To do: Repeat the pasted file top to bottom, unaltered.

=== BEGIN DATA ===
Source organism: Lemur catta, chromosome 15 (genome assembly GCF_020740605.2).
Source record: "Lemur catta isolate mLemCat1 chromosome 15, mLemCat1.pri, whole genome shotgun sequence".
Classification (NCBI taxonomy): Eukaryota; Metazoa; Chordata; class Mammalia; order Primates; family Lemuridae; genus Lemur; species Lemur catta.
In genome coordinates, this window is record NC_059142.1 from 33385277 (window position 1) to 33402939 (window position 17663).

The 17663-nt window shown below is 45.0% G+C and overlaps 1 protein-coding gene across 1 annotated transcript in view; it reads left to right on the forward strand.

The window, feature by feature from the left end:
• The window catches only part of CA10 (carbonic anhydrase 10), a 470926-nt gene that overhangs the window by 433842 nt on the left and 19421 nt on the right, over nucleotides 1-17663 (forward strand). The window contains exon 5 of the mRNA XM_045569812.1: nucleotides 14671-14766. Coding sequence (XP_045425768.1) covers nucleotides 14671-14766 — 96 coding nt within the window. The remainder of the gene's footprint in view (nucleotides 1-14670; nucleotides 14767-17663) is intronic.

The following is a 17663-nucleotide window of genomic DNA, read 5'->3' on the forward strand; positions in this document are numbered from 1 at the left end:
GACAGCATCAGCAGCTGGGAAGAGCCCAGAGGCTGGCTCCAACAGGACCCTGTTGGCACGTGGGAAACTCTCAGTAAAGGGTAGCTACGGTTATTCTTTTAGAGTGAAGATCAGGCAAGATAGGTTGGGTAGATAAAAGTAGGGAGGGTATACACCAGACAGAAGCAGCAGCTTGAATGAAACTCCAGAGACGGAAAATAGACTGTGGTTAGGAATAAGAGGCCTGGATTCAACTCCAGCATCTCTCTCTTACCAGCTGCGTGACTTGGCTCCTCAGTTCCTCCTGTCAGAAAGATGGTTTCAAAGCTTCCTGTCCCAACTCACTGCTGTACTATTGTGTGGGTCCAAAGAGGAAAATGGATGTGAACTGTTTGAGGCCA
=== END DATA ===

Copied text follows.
Source organism: Lemur catta, chromosome 15 (genome assembly GCF_020740605.2).
Source record: "Lemur catta isolate mLemCat1 chromosome 15, mLemCat1.pri, whole genome shotgun sequence".
Classification (NCBI taxonomy): Eukaryota; Metazoa; Chordata; class Mammalia; order Primates; family Lemuridae; genus Lemur; species Lemur catta.
In genome coordinates, this window is record NC_059142.1 from 33385277 (window position 1) to 33402939 (window position 17663).

The 17663-nt window shown below is 45.0% G+C and overlaps 1 protein-coding gene across 1 annotated transcript in view; it reads left to right on the forward strand.

The window, feature by feature from the left end:
• The window catches only part of CA10 (carbonic anhydrase 10), a 470926-nt gene that overhangs the window by 433842 nt on the left and 19421 nt on the right, over nucleotides 1-17663 (forward strand). The window contains exon 5 of the mRNA XM_045569812.1: nucleotides 14671-14766. Coding sequence (XP_045425768.1) covers nucleotides 14671-14766 — 96 coding nt within the window. The remainder of the gene's footprint in view (nucleotides 1-14670; nucleotides 14767-17663) is intronic.

The following is a 17663-nucleotide window of genomic DNA, read 5'->3' on the forward strand; positions in this document are numbered from 1 at the left end:
GACAGCATCAGCAGCTGGGAAGAGCCCAGAGGCTGGCTCCAACAGGACCCTGTTGGCACGTGGGAAACTCTCAGTAAAGGGTAGCTACGGTTATTCTTTTAGAGTGAAGATCAGGCAAGATAGGTTGGGTAGATAAAAGTAGGGAGGGTATACACCAGACAGAAGCAGCAGCTTGAATGAAACTCCAGAGACGGAAAATAGACTGTGGTTAGGAATAAGAGGCCTGGATTCAACTCCAGCATCTCTCTCTTACCAGCTGCGTGACTTGGCTCCTCAGTTCCTCCTGTCAGAAAGATGGTTTCAAAGCTTCCTGTCCCAACTCACTGCTGTACTATTGTGTGGGTCCAAAGAGGAAAATGGATGTGAACTGTTTGAGGCCA